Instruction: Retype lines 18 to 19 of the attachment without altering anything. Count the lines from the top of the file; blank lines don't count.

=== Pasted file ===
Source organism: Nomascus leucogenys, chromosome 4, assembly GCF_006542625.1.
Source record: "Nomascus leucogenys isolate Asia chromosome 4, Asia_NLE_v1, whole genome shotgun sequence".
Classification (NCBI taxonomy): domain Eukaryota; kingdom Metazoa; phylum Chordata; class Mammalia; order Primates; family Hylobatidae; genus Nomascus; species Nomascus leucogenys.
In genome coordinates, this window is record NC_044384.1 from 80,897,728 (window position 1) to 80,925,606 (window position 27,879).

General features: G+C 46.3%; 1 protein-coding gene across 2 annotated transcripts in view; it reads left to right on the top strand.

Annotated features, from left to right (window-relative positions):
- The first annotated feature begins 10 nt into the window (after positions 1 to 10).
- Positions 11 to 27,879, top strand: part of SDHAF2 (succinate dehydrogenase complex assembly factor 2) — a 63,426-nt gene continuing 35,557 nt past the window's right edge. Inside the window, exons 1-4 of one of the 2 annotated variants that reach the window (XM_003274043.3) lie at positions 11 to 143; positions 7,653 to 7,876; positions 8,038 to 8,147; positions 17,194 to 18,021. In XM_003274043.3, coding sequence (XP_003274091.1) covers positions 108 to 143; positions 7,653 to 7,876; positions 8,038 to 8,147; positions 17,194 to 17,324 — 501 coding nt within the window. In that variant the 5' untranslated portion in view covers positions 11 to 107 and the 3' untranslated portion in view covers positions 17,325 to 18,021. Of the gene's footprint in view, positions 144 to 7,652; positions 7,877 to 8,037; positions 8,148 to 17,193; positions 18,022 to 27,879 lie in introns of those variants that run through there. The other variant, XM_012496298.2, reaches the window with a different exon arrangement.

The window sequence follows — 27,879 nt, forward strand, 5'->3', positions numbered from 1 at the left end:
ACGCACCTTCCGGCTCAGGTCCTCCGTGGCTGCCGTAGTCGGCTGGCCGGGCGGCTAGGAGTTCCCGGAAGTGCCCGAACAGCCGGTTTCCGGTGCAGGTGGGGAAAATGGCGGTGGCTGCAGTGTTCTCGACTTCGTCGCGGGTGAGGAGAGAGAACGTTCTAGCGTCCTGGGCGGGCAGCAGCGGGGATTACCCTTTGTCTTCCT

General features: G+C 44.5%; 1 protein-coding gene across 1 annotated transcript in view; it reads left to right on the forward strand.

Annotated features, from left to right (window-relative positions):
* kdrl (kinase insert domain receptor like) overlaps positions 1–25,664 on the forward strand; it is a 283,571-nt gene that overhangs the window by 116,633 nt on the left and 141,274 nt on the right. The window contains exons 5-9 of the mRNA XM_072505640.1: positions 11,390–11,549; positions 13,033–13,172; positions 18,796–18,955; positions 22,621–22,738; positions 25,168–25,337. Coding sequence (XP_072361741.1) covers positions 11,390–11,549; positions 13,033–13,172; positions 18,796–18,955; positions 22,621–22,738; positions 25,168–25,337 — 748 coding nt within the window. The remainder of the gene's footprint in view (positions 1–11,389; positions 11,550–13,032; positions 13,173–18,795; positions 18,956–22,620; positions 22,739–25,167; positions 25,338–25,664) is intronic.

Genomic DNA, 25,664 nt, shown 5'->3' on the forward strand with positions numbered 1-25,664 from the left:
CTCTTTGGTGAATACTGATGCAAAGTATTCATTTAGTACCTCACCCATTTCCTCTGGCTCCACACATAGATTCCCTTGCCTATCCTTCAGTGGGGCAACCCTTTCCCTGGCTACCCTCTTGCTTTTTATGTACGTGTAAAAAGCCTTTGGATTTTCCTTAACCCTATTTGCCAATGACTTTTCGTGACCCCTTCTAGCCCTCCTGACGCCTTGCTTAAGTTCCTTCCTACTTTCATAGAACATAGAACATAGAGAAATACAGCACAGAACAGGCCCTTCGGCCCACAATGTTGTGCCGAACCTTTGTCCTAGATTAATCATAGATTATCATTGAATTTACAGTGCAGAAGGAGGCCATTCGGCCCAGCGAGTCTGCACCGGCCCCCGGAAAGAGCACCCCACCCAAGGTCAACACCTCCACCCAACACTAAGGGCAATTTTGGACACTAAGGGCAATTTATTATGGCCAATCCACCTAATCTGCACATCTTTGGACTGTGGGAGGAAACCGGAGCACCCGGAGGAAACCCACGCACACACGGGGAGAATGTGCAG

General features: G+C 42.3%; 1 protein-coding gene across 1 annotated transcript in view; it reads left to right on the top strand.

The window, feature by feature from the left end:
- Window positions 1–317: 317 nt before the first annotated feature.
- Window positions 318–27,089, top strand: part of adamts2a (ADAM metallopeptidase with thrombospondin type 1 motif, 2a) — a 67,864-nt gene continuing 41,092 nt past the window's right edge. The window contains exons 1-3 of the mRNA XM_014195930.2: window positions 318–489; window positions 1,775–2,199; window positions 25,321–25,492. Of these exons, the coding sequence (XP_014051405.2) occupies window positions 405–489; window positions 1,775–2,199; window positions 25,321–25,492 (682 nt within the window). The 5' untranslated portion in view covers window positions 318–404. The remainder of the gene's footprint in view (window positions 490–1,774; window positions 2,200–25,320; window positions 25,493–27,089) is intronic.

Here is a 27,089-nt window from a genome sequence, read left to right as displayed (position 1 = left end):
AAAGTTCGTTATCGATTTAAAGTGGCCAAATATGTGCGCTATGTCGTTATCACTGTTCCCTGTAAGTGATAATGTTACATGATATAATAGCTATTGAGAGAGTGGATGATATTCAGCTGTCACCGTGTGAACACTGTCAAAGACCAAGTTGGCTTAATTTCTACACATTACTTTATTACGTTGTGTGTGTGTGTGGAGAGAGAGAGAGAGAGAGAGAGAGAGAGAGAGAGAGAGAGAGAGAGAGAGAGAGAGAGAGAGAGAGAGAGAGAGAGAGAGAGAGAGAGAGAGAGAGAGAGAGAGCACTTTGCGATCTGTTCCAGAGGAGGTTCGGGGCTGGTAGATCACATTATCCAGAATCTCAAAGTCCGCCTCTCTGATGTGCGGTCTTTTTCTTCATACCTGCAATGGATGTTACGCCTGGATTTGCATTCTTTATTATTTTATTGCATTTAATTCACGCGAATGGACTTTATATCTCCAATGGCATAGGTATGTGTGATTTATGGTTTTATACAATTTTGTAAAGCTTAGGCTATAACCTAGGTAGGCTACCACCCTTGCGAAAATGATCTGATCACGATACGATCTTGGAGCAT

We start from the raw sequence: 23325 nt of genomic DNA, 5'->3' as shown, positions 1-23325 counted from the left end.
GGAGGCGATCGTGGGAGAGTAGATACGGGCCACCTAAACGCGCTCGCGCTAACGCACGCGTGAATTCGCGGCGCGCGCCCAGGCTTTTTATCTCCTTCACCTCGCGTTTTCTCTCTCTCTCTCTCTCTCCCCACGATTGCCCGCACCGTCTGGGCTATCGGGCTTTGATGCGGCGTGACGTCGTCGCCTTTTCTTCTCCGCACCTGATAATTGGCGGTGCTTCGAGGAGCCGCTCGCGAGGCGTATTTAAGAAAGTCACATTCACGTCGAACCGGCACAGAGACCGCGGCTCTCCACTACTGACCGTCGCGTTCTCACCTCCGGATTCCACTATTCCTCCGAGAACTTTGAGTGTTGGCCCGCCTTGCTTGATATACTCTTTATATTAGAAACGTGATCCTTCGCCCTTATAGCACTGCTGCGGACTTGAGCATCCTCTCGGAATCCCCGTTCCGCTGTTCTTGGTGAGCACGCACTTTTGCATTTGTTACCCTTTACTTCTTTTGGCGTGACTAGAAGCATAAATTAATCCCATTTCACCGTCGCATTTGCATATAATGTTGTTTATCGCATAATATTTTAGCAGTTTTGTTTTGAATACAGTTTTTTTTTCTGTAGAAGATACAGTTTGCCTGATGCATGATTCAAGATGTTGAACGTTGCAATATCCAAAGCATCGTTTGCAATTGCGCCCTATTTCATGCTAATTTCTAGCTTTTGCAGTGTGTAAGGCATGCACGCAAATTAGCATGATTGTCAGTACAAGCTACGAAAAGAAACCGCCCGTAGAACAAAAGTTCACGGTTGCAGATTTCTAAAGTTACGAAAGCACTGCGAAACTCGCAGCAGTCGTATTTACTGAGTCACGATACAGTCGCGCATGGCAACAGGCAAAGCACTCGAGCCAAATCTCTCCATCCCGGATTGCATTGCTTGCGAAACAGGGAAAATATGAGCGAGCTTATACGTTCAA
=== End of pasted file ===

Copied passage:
- Window positions 1–317: 317 nt before the first annotated feature.
- Window positions 318–27,089, top strand: part of adamts2a (ADAM metallopeptidase with thrombospondin type 1 motif, 2a) — a 67,864-nt gene continuing 41,092 nt past the window's right edge. The window contains exons 1-3 of the mRNA XM_014195930.2: window positions 318–489; window positions 1,775–2,199; window positions 25,321–25,492. Of these exons, the coding sequence (XP_014051405.2) occupies window positions 405–489; window positions 1,775–2,199; window positions 25,321–25,492 (682 nt within the window). The 5' untranslated portion in view covers window positions 318–404. The remainder of the gene's footprint in view (window positions 490–1,774; window positions 2,200–25,320; window positions 25,493–27,089) is intronic.